Many of the physical changes to the workplace call for reconfiguring office space as hybrid work becomes the new normal. With a reduction in real estate footprint, today’s offices will change from permanent office space for individuals to shared spaces for individuals. New requirements for the configuration of offices and conference rooms are a part of an ever-changing landscape in the future of work and workplaces. Many organizations can take advantage of these changes to modernize their technologies and infrastructure. The opportunity is timely for organizations to re-evaluate their network infrastructure as the shift occurs to address a new work paradigm.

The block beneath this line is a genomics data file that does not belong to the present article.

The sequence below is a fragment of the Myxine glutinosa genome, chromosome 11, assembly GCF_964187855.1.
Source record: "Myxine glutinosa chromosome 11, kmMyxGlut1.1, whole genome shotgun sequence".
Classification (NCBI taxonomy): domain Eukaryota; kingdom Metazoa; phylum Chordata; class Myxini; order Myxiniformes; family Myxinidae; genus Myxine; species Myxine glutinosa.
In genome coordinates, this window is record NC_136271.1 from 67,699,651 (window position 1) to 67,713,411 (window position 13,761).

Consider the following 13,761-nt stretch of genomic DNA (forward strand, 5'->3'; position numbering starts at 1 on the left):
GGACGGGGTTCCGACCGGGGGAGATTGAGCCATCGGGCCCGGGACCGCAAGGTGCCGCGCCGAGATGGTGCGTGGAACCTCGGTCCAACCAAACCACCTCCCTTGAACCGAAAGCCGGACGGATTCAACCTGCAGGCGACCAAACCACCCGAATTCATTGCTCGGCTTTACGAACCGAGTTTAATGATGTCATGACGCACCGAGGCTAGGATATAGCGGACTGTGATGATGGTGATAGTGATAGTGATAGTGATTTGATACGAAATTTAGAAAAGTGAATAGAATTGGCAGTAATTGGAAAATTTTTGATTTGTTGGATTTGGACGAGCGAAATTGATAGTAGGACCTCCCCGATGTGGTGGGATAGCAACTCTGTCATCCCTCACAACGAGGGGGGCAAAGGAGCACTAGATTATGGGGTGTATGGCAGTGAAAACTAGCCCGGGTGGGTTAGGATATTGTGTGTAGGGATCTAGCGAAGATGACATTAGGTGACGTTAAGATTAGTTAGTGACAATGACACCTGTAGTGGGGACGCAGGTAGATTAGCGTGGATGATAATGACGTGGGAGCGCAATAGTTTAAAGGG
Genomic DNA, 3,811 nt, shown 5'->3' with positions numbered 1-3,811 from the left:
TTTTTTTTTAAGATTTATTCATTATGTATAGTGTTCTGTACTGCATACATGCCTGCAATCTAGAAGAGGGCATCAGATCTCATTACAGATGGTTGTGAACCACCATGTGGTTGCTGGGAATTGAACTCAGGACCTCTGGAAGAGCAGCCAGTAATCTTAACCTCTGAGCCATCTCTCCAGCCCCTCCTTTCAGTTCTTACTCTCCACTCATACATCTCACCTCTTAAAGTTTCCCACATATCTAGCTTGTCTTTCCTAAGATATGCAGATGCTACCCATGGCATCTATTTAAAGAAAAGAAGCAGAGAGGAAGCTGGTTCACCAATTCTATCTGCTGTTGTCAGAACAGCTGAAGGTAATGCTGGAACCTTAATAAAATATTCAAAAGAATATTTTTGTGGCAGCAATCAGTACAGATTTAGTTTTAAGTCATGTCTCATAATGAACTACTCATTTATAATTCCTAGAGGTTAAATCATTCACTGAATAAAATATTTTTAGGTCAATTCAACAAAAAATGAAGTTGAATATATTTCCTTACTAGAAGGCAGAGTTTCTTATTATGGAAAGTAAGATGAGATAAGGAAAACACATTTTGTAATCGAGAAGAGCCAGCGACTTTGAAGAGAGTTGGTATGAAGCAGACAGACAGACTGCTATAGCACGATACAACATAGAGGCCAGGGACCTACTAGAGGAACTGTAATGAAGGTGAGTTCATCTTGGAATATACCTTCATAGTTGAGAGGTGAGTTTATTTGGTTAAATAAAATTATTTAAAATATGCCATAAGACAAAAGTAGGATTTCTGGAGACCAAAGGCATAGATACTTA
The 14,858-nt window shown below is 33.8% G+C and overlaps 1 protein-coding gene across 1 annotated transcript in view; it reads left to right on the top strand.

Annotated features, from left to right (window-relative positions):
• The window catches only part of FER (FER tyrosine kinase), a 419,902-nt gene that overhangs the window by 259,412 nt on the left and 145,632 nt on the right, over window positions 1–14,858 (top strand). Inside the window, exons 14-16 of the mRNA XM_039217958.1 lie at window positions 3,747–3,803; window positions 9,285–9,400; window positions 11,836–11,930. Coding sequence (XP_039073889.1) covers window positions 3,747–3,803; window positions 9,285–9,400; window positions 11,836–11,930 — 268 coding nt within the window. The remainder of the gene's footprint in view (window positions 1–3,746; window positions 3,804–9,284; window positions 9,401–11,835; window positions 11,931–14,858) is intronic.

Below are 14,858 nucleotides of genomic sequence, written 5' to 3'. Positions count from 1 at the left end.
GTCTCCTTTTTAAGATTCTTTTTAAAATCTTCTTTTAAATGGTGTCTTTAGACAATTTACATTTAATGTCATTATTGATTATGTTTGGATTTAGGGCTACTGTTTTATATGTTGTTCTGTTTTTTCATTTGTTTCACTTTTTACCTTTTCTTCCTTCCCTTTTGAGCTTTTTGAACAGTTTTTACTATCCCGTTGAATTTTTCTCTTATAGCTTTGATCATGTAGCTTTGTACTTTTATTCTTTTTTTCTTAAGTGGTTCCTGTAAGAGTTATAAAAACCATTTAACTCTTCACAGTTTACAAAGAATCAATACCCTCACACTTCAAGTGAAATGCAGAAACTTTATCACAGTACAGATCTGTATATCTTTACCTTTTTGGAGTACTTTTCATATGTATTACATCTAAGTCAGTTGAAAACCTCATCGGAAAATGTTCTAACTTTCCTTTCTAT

The big shift to hybrid work was an instant change at the onset of the pandemic for many, dictated by new rules put in place to address the safety of employees. With hybrid work making such a significant impact on the future of work, it is no surprise that network infrastructure change is inevitable for today’s new reality. The shift to hybrid work created a major shift in ensuring the same kind of accessibility for workers whether they were in the office or working from home. The various factors of remote access come into play, where at the end of the day, the objective was to ensure an equivalent service level of accessibility, connectivity, and security to enable the most efficient ways for workers to accomplish their job regardless of their location.